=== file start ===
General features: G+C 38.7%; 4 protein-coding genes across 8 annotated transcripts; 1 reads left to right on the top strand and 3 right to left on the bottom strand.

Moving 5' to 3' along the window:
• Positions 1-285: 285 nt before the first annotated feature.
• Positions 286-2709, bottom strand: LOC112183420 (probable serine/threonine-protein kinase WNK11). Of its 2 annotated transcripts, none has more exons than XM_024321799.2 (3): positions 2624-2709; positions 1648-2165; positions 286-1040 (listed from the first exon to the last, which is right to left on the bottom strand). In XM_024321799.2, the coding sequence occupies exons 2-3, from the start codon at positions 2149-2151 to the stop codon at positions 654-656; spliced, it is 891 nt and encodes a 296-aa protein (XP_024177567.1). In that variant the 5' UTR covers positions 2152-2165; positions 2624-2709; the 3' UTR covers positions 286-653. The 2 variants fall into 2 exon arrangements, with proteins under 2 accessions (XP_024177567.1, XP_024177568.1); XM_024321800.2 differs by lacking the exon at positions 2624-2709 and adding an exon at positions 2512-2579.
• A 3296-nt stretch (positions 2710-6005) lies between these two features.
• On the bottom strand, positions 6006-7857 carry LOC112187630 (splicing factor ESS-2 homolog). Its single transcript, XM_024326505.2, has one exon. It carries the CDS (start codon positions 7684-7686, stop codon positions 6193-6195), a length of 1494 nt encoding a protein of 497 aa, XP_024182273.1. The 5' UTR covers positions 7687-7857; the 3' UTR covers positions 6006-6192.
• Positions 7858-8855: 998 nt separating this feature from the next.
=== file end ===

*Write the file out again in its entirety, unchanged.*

General features: G+C 38.7%; 4 protein-coding genes across 8 annotated transcripts; 1 reads left to right on the top strand and 3 right to left on the bottom strand.

Moving 5' to 3' along the window:
• Positions 1-285: 285 nt before the first annotated feature.
• Positions 286-2709, bottom strand: LOC112183420 (probable serine/threonine-protein kinase WNK11). Of its 2 annotated transcripts, none has more exons than XM_024321799.2 (3): positions 2624-2709; positions 1648-2165; positions 286-1040 (listed from the first exon to the last, which is right to left on the bottom strand). In XM_024321799.2, the coding sequence occupies exons 2-3, from the start codon at positions 2149-2151 to the stop codon at positions 654-656; spliced, it is 891 nt and encodes a 296-aa protein (XP_024177567.1). In that variant the 5' UTR covers positions 2152-2165; positions 2624-2709; the 3' UTR covers positions 286-653. The 2 variants fall into 2 exon arrangements, with proteins under 2 accessions (XP_024177567.1, XP_024177568.1); XM_024321800.2 differs by lacking the exon at positions 2624-2709 and adding an exon at positions 2512-2579.
• A 3296-nt stretch (positions 2710-6005) lies between these two features.
• On the bottom strand, positions 6006-7857 carry LOC112187630 (splicing factor ESS-2 homolog). Its single transcript, XM_024326505.2, has one exon. It carries the CDS (start codon positions 7684-7686, stop codon positions 6193-6195), a length of 1494 nt encoding a protein of 497 aa, XP_024182273.1. The 5' UTR covers positions 7687-7857; the 3' UTR covers positions 6006-6192.
• Positions 7858-8855: 998 nt separating this feature from the next.